} else {
        buffer[bIndex++] = inChar;
        lineReady = (bIndex == maxMsgLen);
      }
      if (lineReady) {
        buffer[bIndex] = 0;
        bIndex = 0;
        bool syntaxError = true;
        if (!strncmp_P((const char*)buffer, PSTR("PIN "), 4)) {
          char* behind;
          uint32_t val = strtoul((const char*)buffer + 4, &behind, 0);
          if (!strcmp_P(behind, PSTR(" ON")) || !strcmp_P(behind, PSTR(" OFF"))) {
            if (val < 2 || val > 53) {
              Serial.println(F("you can only use pins 2 to 53"));
            } else {
              Serial.print(F("-> digitalWrite("));
              Serial.print(val);
              Serial.print(F(", "));
              Serial.print(behind[2] == 'N' ? F("HIGH") : F("LOW"));
              Serial.println(F(");"));
              syntaxError = false;
            }
          }
        }
        if (syntaxError) {
          Serial.println(F("you have to write 'PIN # (ON|OFF)'"));
        }
      }
    }
  }
}

Whandall:
You better leave pin 1 alone, it is used for USB communication on a Mega.

const byte maxMsgLen = 32;

const byte cbLF = 10;
const byte cbCR = 13;

void setup() {
 Serial.begin(250000);
}

void loop() {
 static uint8_t bIndex;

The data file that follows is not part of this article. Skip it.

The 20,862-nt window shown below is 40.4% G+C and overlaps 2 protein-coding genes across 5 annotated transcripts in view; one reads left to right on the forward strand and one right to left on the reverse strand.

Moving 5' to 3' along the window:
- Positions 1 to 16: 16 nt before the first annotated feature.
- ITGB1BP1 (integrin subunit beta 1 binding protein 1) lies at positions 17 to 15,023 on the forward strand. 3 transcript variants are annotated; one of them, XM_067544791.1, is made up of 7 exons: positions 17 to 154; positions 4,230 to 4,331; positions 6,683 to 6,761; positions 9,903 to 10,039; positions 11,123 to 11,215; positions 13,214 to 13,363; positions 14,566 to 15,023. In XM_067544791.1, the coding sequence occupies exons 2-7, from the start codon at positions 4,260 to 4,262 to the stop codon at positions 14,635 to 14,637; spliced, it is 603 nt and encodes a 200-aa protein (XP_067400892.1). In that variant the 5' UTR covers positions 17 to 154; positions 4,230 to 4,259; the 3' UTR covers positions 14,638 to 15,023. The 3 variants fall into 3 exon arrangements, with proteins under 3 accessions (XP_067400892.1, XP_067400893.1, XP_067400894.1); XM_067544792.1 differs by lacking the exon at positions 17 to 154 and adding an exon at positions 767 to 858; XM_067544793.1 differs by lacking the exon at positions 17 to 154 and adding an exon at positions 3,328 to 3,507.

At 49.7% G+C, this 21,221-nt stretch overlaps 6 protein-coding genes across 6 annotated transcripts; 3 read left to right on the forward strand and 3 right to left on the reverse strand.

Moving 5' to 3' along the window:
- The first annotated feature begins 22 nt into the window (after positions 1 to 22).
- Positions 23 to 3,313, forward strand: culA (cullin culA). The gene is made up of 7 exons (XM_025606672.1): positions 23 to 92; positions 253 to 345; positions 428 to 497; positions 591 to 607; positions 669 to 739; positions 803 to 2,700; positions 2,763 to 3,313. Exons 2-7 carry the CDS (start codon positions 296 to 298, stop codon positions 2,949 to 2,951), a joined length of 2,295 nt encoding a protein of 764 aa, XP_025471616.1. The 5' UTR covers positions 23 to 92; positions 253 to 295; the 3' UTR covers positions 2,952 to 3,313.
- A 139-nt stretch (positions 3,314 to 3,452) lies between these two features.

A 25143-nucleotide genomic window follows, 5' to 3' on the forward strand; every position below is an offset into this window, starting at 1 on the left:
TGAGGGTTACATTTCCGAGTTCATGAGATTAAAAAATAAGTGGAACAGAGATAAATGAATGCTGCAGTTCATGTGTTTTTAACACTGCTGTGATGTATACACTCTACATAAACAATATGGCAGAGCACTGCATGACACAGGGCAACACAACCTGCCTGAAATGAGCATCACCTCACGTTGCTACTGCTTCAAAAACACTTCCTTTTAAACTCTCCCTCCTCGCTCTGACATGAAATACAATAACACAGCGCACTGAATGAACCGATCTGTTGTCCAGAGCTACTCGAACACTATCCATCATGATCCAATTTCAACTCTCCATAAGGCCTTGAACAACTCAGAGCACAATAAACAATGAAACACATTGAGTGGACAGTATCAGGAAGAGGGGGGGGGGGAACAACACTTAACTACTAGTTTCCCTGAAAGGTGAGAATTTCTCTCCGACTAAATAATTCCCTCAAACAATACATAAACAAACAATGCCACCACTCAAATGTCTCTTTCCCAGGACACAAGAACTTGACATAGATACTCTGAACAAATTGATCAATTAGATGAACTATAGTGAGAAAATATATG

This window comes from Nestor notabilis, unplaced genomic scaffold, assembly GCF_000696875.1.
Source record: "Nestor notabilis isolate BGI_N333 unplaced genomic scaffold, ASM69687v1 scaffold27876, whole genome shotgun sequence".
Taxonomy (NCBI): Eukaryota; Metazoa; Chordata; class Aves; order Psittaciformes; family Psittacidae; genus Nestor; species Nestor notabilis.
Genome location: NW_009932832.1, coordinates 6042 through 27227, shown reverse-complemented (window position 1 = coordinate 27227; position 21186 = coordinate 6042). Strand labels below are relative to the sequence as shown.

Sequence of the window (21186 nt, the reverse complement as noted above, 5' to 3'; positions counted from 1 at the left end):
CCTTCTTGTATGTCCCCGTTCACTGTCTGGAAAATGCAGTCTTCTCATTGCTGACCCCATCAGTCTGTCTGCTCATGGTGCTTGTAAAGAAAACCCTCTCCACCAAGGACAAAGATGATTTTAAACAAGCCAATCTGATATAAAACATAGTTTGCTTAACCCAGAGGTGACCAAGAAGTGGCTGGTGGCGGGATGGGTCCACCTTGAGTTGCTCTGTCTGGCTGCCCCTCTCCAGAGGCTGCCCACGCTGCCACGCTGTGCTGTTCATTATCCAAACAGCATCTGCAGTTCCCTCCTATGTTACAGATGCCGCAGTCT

static int8_t buffer[maxMsgLen + 1];
 bool lineReady = false;
 if (Serial.available()) {
   uint8_t inChar = Serial.read();
   if (inChar != cbLF) {
     if (inChar == cbCR) {
       lineReady = true;
     } else {
       buffer[bIndex++] = inChar;
       lineReady = (bIndex == maxMsgLen);
     }
     if (lineReady) {
       buffer[bIndex] = 0;
       bIndex = 0;
       bool syntaxError = true;
       if (!strncmp_P((const char*)buffer, PSTR(“PIN “), 4)) {
         char* behind;
         uint32_t val = strtoul((const char*)buffer + 4, &behind, 0);
         if (!strcmp_P(behind, PSTR(” ON”)) || !strcmp_P(behind, PSTR(" OFF"))) {
           if (val < 2 || val > 53) {
             Serial.println(F(“you can only use pins 2 to 53”));
           } else {
             Serial.print(F("-> digitalWrite("));
             Serial.print(val);
             Serial.print(F(", “));
             Serial.print(behind[2] == ‘N’ ? F(“HIGH”) : F(“LOW”));
             Serial.println(F(”);"));
             syntaxError = false;
           }
         }
       }
       if (syntaxError) {
         Serial.println(F(“you have to write ‘PIN # (ON|OFF)’”));
       }
     }
   }
 }
}

Hello, unfortunately code didn’t work… I also little confused how this can active the switches since Write is in print command, thanks!

cattledog:
If you want to enter Serial messages like "PIN 1 ON" and parse the pin number and state from the message it would serve you well to review Robin2's excellent tutorial on Serial Input Basics.

Thank you! I have reviewed the examples and they are great, however some how value "receivedChars" is NOT usable meaning I can't set statements based on this value and its super confusing since I can clearly see the value in the print... I would think once array is complete I can use this data to compare and do something..

some how value "receivedChars" is NOT usable meaning I can't set statements based on this value and its super confusing since I can clearly see the value in the print... I would think once array is complete I can use this data to compare and do something..